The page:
On Saturday, the New York Times published two confidential memos President Donald Trump’s legal team sent to Special Counsel Robert Mueller last year and earlier this year. The memos argue, among other things, that one facet of the Justice Department’s investigation of Trump – whether the president tried to obstruct the probe itself – isn’t viable because the president has such broad constitutional authority to end the investigation or pardon those targeted by it that presidential obstruction simply can’t exist.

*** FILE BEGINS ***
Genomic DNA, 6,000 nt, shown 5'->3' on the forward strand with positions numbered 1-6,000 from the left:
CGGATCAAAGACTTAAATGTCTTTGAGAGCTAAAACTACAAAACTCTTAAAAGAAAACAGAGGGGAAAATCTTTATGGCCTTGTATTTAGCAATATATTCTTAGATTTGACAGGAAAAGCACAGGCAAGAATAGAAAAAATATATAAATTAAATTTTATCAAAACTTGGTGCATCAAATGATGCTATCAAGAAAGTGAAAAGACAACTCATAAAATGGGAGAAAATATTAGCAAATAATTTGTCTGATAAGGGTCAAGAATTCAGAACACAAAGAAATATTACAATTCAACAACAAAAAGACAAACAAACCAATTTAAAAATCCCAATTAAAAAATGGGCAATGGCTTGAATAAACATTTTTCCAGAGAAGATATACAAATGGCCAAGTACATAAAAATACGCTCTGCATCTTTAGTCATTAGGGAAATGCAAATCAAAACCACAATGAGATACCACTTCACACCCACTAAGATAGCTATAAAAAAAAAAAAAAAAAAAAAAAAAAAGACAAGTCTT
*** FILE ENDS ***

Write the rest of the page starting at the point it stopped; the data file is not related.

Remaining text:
The first memo, written shortly after Mueller’s appointment, offers an almost unfettered view of some of the powers the nation’s chief law enforcement official enjoys:
“Put simply, the Constitution leaves no question that the President has exclusive authority over the ultimate conduct and disposition of all criminal investigations and over those executive branch officials responsible for conducting those investigations. Thus, as set forth more fully below, as a matter of law and common sense, the President cannot obstruct himself or subordinates acting on his behalf by simply exercising these inherent Constitutional powers.”